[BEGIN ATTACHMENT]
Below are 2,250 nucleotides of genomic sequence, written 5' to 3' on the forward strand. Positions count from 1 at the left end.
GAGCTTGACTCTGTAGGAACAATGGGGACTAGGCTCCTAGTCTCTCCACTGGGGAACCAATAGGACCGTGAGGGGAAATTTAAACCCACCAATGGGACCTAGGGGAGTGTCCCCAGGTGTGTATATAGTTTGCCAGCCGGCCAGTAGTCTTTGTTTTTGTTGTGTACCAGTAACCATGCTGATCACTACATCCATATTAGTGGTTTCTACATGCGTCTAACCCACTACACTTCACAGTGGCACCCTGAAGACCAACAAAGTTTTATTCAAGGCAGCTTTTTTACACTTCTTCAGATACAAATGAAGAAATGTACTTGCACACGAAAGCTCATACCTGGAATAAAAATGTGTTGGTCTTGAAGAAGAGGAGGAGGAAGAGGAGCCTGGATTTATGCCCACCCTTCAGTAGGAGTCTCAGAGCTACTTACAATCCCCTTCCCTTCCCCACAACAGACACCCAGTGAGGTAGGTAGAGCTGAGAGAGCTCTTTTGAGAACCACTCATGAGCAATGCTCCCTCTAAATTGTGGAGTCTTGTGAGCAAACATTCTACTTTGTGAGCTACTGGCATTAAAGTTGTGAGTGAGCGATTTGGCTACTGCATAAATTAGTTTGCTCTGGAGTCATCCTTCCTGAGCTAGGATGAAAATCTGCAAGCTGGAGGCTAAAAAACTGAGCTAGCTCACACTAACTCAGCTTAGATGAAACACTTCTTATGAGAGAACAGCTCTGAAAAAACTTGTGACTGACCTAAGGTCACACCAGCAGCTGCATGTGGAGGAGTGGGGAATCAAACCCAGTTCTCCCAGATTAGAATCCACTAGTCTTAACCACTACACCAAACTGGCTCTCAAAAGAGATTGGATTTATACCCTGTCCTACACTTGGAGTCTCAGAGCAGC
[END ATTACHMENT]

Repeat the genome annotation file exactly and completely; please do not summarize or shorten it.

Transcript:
Below are 2,250 nucleotides of genomic sequence, written 5' to 3' on the forward strand. Positions count from 1 at the left end.
GAGCTTGACTCTGTAGGAACAATGGGGACTAGGCTCCTAGTCTCTCCACTGGGGAACCAATAGGACCGTGAGGGGAAATTTAAACCCACCAATGGGACCTAGGGGAGTGTCCCCAGGTGTGTATATAGTTTGCCAGCCGGCCAGTAGTCTTTGTTTTTGTTGTGTACCAGTAACCATGCTGATCACTACATCCATATTAGTGGTTTCTACATGCGTCTAACCCACTACACTTCACAGTGGCACCCTGAAGACCAACAAAGTTTTATTCAAGGCAGCTTTTTTACACTTCTTCAGATACAAATGAAGAAATGTACTTGCACACGAAAGCTCATACCTGGAATAAAAATGTGTTGGTCTTGAAGAAGAGGAGGAGGAAGAGGAGCCTGGATTTATGCCCACCCTTCAGTAGGAGTCTCAGAGCTACTTACAATCCCCTTCCCTTCCCCACAACAGACACCCAGTGAGGTAGGTAGAGCTGAGAGAGCTCTTTTGAGAACCACTCATGAGCAATGCTCCCTCTAAATTGTGGAGTCTTGTGAGCAAACATTCTACTTTGTGAGCTACTGGCATTAAAGTTGTGAGTGAGCGATTTGGCTACTGCATAAATTAGTTTGCTCTGGAGTCATCCTTCCTGAGCTAGGATGAAAATCTGCAAGCTGGAGGCTAAAAAACTGAGCTAGCTCACACTAACTCAGCTTAGATGAAACACTTCTTATGAGAGAACAGCTCTGAAAAAACTTGTGACTGACCTAAGGTCACACCAGCAGCTGCATGTGGAGGAGTGGGGAATCAAACCCAGTTCTCCCAGATTAGAATCCACTAGTCTTAACCACTACACCAAACTGGCTCTCAAAAGAGATTGGATTTATACCCTGTCCTACACTTGGAGTCTCAGAGCAGC